Not quite. But Obama certainly offered clues on the future direction of a cyber conflict with a country like China.
As the US methodically ratchets up the pressure on China’s cyber-trade secret theft, the recent indictments, handled by the FBI and the Department of Justice, are just one step in a likely series of actions. If China’s intellectual property theft is the threat to US economic well-being that the White House claims it is, then Obama just left the door open to cyberattacks to counter the Chinese actions.
The United States will use military force, unilaterally if necessary, when our core interests demand it — when our people are threatened, when our livelihoods are at stake, when the security of our allies is in danger. In these circumstances, we still need to ask tough questions about whether our actions are proportional and effective and just. International opinion matters, but America should never ask permission to protect our people, our homeland, or our way of life.
Later in the speech, discussing the behavior of states, Obama lays it out: “We have a serious problem with cyber-attacks, which is why we’re working to shape and enforce rules of the road to secure our networks and our citizens.”
The key phrases here are “core interests” and “when our livelihoods are at stake”. The issue of online trade secret theft is critical for the US, especially for its economy relative to China’s. For years, China the emerging industrial giant has used foreign technology acquired through trade agreements or otherwise to build its industries and lift millions out of poverty. Now, the US in weak-growth mode and facing years of competition from across the Pacific, has to shore up its competitive economic advantages. One of the biggest US economic advantages is in the area of innovation, technology and design. The ability to ensure US inventions benefit US businesses – and not foreign ones – is critical to the US’s long-term economic prospects. My bet is that this would qualify as a core American interest.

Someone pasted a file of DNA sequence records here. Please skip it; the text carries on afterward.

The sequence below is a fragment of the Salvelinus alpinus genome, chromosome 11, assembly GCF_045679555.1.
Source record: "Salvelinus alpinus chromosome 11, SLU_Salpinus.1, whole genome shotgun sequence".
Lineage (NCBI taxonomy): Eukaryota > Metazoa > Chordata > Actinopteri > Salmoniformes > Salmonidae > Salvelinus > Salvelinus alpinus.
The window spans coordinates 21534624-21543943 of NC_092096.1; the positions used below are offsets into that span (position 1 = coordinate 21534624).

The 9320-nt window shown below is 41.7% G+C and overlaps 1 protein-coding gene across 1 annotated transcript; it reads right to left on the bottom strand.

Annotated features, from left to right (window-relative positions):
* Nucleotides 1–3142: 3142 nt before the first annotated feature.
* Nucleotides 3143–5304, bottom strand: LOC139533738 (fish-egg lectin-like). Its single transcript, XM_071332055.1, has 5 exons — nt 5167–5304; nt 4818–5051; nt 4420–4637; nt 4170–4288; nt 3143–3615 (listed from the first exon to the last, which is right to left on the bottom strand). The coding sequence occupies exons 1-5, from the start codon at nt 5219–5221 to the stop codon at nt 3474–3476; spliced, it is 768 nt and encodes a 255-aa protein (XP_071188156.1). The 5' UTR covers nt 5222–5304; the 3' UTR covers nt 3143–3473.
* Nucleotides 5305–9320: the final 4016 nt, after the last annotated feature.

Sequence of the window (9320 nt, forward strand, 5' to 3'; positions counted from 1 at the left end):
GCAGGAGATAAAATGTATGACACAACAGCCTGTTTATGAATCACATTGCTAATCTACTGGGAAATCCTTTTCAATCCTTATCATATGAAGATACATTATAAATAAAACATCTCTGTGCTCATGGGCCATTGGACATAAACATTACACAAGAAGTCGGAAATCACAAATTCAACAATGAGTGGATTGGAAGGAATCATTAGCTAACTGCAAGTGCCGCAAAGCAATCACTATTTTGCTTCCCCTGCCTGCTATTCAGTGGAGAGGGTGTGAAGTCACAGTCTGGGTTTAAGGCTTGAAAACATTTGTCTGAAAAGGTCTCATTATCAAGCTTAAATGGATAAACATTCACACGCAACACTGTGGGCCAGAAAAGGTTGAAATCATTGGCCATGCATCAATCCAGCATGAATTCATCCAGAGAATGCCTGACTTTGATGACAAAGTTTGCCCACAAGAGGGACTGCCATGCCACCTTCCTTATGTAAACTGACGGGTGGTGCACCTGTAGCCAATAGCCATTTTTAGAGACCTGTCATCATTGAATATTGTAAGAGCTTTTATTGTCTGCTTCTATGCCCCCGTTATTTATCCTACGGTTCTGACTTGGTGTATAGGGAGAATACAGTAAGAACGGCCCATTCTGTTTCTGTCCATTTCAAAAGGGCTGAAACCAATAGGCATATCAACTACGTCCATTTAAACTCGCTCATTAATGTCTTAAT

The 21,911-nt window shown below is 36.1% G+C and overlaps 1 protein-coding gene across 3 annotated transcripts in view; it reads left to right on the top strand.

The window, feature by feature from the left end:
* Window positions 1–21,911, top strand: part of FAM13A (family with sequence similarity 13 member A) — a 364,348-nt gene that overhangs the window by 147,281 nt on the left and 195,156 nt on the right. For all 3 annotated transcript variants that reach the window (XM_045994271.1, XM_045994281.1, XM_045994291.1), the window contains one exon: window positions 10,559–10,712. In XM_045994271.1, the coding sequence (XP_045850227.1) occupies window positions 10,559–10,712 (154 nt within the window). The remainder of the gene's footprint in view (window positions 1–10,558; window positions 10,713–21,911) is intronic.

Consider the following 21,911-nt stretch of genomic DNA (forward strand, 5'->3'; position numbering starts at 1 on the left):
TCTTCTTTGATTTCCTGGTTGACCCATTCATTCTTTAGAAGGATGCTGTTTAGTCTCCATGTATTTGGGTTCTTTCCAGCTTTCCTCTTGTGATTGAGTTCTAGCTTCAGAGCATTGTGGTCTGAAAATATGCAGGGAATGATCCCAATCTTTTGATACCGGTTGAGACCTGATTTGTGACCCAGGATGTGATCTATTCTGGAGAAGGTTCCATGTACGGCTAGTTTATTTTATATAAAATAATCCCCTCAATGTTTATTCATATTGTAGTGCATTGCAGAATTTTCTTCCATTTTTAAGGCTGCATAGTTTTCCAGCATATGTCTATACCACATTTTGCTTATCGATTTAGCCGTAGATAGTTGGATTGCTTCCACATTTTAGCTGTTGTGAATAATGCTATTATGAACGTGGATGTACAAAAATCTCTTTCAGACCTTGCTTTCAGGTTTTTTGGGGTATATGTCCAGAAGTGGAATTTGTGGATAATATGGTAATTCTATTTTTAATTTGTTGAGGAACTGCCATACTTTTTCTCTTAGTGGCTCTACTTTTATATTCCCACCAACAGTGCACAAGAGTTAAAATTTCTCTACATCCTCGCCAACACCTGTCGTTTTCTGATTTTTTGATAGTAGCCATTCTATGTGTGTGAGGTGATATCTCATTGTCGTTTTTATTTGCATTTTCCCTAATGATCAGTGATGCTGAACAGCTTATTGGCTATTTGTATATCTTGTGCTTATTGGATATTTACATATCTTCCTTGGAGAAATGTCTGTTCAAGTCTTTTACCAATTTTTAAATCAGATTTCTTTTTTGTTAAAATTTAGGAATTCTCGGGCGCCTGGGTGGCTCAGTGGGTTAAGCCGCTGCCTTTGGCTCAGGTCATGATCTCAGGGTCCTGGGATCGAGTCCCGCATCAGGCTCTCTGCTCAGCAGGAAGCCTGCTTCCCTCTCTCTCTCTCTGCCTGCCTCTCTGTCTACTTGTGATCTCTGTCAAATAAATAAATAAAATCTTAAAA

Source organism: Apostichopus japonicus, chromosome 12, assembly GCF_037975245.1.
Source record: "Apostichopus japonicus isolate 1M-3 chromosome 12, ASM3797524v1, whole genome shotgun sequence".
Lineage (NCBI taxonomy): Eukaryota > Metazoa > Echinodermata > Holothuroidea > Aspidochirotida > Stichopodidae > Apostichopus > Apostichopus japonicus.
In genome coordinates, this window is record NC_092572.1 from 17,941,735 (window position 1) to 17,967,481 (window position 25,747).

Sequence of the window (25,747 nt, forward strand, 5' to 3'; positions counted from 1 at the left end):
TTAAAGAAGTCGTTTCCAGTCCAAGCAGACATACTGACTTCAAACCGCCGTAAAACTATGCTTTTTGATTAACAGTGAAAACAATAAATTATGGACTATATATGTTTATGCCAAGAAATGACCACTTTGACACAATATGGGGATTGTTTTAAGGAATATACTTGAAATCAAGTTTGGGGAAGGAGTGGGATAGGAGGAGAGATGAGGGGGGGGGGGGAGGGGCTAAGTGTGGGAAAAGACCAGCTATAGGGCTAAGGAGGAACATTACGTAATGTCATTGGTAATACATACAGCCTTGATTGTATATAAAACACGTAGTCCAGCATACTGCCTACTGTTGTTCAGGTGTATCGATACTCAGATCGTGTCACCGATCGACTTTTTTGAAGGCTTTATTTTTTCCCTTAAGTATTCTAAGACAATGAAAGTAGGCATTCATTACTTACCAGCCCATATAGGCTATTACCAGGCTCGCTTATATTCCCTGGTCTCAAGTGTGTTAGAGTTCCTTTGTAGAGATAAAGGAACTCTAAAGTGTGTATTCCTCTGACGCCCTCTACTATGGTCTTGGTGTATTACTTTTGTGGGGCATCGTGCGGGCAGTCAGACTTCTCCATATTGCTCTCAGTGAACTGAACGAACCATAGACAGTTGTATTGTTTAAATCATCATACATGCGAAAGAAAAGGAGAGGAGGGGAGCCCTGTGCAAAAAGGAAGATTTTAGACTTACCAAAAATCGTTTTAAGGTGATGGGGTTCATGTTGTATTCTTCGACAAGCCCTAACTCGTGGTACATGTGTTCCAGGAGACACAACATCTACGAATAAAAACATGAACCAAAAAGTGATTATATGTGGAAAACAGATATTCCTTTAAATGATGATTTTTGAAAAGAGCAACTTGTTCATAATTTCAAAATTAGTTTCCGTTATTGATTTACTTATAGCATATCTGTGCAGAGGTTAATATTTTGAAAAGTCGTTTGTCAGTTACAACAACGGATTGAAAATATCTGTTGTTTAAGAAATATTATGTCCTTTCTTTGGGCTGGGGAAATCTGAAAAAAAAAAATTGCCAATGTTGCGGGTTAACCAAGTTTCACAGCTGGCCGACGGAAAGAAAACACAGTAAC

The reference to a “serious problem with cyber-attacks” is all about China. Plainly. And working to shape and enforce rules brings to mind the recent sharing of the US cyber policy with the Chinese themselves. Despite the laudable gesture, which speaks volumes about the policy-making apparatus in the US and China, China is probably too internally divided for it to make a difference.
To give a sense of the growing centrality of cyber-defense to the US, West Point soldiers are increasingly being educated in the sphere – which means the US is thinking long-term about the cyber defense, with generals likening the cyber realm to what the sky is for the air force, or what the sea is for the navy.
More broadly, Obama’s use of the “core interests” is interesting, too. Rather than a Kennedyesque speech of “pay any price, bear any burden, meet any hardship,” the core interests argument now reflects the new age we’re in. The US’s biggest rival, China, has expanded its use of the “core interest” justification in recent years in explaining its actions. I read this as an American response. Regarding foreign policy in general, but cyber defense it particular, core interests gives the US a lot of latitude in act, another reason to watch this area in the future.